Afterwards, in 1594, Francis and a cousin of his undertook a mission to Chablais, on the Lake of Geneva. On arriving at the frontiers, they sent back their horses, the more perfectly to imitate the apostles. The Catholic religion was here nearly extinct, and Francis found his task both difficult and dangerous. Nevertheless, in four years, his efforts began to have an effect, and soon after he had so gained over the people to his faith, that the Protestant forms were put down by the state. 'It is incredible,' says Butler, 'what fatigues and hardships he underwent in the course of this mission; with what devotion and tears he daily recommended the work of God; with what invincible courage he braved the greatest dangers; with what meekness and patience he bore all manner of affronts and calumnies." St. Francis de Sales died in 1622, at the age of fifty-six.

SWEDENBORG

The life-history of Swedenborg is very remarkable for its complete division into two parts, utterly alien from each other; the first fifty-five years devoted to pure science and to official business under the King of Sweden, the last twenty-eight to spiritual mysticism and the foundation of a new religion. His voluminous works on the latter class of subjects, are generally felt to be unreadable. There can, however, be no reason-able doubt (as we believe) that the author was as sincere in his descriptions of the spiritual world as he had ever been in regard to the most material of his original studies. Perhaps, after all, there is some psychological problem yet to be satisfactorily made out regarding such mystics as he, resolving all into some law at present unknown.

A letter written by the celebrated philosopher Kant, in 1764, and which is published in his Works, gives the following curious details regarding Swedenborg, of whose possession of an extraordinary gift he considers it an indubitable proof.

'In the year 1756,' says he [the true date, however, was 1759], 'when M. de Swedenborg, towards the end of February, on Saturday, at 4 o'clock p.m., arrived at Gottenburg from England, Mr. William Costel invited him to his house, together with a party of fifteen persons. About 6 o'clock, M. de Swedenborg went out, and after a short interval returned to the company quite pale and alarmed. He said that a dangerous fire had broken out in Stockholm at the Suderhalm (Stockholm is about 300 miles from Gottenburg), and that it was spreading very fast. He was restless and went out often: he said that the house of one of his friends, whom he named, was already in ashes, and that his own was in danger. At 8 o'clock, after he had been out again, he joyfully exclaimed, "Thank God! the fire is extinguished the third door from my house." This news occasioned great commotion through the whole city, and particularly amongst the company in which he was. It was announced to the Governor the same evening. On the Sunday morning, Swedenborg was sent for by the Governor, who questioned him concerning the disaster. Swedenborg described the fire precisely, how it had begun, in what manner it had ceased, and how long it had continued. . . On the Monday evening, a messenger arrived at Gottenburg, who was dispatched during the time of the fire. In the letters brought by him, the fire was described precisely in the manner stated by Swedenborg. On Tuesday morning, the royal courier arrived at the Governor's with the melancholy intelligence of the fire, of the loss it had occasioned, and of the houses it had damaged and ruined, not in the least differing from that which Swedenborg had given immediately after it had ceased, for the fire was extinguished at 8 o'clock.'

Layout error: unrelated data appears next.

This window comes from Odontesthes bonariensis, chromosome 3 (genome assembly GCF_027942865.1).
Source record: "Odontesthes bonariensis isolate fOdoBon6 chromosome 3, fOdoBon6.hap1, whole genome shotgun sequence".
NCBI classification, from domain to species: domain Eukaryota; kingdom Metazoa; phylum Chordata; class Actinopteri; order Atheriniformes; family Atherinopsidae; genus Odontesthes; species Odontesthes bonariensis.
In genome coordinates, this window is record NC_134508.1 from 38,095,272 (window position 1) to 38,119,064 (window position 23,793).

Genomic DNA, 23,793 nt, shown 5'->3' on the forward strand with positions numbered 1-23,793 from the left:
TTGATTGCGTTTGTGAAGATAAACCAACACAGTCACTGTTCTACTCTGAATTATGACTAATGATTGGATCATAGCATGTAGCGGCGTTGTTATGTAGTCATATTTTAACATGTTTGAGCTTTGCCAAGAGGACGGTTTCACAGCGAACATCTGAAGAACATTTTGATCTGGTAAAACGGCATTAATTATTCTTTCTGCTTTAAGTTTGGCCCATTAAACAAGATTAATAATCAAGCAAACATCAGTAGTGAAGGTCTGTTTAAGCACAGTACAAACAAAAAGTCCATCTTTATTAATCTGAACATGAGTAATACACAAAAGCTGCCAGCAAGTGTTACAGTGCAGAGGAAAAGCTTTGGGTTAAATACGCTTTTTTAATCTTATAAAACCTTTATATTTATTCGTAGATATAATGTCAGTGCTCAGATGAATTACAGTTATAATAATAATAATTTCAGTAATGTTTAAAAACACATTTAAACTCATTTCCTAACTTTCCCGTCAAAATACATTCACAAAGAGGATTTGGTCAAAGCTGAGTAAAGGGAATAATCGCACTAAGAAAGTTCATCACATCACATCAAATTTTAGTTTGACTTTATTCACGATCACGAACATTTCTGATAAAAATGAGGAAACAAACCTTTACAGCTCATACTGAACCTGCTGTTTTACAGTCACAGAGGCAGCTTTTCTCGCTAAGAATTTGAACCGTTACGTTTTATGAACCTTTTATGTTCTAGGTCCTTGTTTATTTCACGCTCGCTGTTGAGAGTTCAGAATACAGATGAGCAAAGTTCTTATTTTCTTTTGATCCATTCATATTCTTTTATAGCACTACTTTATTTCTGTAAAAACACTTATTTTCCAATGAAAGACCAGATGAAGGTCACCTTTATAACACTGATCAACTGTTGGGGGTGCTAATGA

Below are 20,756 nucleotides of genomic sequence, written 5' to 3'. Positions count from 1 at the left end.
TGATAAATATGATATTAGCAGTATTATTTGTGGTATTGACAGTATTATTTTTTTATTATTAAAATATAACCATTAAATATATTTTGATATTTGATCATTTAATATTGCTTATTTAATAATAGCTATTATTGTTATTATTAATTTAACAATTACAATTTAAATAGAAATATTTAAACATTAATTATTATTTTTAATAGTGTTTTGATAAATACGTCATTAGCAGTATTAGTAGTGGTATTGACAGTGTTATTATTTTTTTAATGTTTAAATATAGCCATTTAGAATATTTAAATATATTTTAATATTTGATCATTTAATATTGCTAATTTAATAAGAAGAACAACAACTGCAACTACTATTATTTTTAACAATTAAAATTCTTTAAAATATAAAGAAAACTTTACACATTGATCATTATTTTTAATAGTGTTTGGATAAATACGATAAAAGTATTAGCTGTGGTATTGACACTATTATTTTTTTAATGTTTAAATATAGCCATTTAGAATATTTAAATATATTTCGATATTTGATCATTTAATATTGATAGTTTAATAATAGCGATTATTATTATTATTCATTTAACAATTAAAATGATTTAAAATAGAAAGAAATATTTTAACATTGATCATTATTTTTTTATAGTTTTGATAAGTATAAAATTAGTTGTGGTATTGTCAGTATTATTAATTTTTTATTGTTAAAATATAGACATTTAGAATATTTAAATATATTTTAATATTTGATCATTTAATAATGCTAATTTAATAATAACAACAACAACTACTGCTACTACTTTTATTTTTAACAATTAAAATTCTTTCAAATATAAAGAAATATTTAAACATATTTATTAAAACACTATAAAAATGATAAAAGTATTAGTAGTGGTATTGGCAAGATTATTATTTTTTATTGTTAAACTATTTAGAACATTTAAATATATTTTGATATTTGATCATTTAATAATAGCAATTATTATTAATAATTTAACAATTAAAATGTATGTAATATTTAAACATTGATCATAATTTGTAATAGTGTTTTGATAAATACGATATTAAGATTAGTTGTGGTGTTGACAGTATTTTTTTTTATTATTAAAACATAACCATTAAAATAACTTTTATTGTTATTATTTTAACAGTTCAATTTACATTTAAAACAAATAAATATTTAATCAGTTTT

Kant adds:

'What can be brought forward against the authenticity of this occurrence? My friend, who wrote this to me, has not only examined the circumstances of this extraordinary case at Stockholm, but also about two months ago, at Gottenburg, where he is acquainted with the most respectable houses, and where he could obtain the most complete and authentic information.'

GEORGE III

The death of George III on this day in the year 1820, was an event of no political consequence, as for ten years he had been secluded under mental eclipse. But his people reflected with a feeling of not unkindly interest on his singularly long reign—so long it was that few remembered any other—on his venerable age eighty-two—his irreproachable character as a family man—and the many remarkable things which had fallen out in his time. Amiable people of little reflection viewed him as 'the good old King,' the supporter of safe principles in church and state, the friend of religion and virtue. Others of keener intelligence pointed to the vast amount of disaster which had been brought upon the country, mainly through his wrong judgment and obstinacy—the American colonies lost, a fatal interference with the concerns of France in 1793, an endangerment of the peace of the country through a persistent rejection of the claim for Catholic emancipation.